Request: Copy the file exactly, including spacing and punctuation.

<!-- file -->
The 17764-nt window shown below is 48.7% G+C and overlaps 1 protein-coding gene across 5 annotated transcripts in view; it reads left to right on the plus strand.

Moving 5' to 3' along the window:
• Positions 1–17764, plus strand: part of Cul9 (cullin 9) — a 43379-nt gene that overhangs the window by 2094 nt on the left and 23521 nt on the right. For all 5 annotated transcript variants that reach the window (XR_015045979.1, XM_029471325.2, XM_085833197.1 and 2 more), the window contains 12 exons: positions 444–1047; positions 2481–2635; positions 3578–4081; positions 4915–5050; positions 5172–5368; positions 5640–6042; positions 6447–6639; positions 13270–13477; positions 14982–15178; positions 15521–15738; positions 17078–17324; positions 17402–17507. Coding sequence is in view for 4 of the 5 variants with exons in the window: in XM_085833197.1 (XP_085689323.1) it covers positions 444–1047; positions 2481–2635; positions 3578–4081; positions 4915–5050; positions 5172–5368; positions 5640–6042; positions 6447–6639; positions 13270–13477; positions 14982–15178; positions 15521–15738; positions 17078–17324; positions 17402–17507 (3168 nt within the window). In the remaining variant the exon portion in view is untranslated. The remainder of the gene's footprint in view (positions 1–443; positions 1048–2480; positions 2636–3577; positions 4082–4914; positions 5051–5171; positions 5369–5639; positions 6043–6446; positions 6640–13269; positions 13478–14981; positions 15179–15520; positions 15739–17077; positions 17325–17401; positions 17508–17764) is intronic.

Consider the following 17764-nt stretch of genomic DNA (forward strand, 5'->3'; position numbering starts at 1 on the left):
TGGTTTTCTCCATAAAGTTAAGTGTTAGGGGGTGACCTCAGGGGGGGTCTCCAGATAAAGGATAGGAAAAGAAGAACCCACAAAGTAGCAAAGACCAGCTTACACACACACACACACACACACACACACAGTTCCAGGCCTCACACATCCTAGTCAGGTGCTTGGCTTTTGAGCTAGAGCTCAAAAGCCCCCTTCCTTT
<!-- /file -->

The 17764-nt window shown below is 48.7% G+C and overlaps 1 protein-coding gene across 5 annotated transcripts in view; it reads left to right on the plus strand.

Moving 5' to 3' along the window:
• Positions 1–17764, plus strand: part of Cul9 (cullin 9) — a 43379-nt gene that overhangs the window by 2094 nt on the left and 23521 nt on the right. For all 5 annotated transcript variants that reach the window (XR_015045979.1, XM_029471325.2, XM_085833197.1 and 2 more), the window contains 12 exons: positions 444–1047; positions 2481–2635; positions 3578–4081; positions 4915–5050; positions 5172–5368; positions 5640–6042; positions 6447–6639; positions 13270–13477; positions 14982–15178; positions 15521–15738; positions 17078–17324; positions 17402–17507. Coding sequence is in view for 4 of the 5 variants with exons in the window: in XM_085833197.1 (XP_085689323.1) it covers positions 444–1047; positions 2481–2635; positions 3578–4081; positions 4915–5050; positions 5172–5368; positions 5640–6042; positions 6447–6639; positions 13270–13477; positions 14982–15178; positions 15521–15738; positions 17078–17324; positions 17402–17507 (3168 nt within the window). In the remaining variant the exon portion in view is untranslated. The remainder of the gene's footprint in view (positions 1–443; positions 1048–2480; positions 2636–3577; positions 4082–4914; positions 5051–5171; positions 5369–5639; positions 6043–6446; positions 6640–13269; positions 13478–14981; positions 15179–15520; positions 15739–17077; positions 17325–17401; positions 17508–17764) is intronic.

Consider the following 17764-nt stretch of genomic DNA (forward strand, 5'->3'; position numbering starts at 1 on the left):
TGGTTTTCTCCATAAAGTTAAGTGTTAGGGGGTGACCTCAGGGGGGGTCTCCAGATAAAGGATAGGAAAAGAAGAACCCACAAAGTAGCAAAGACCAGCTTACACACACACACACACACACACACACACAGTTCCAGGCCTCACACATCCTAGTCAGGTGCTTGGCTTTTGAGCTAGAGCTCAAAAGCCCCCTTCCTTT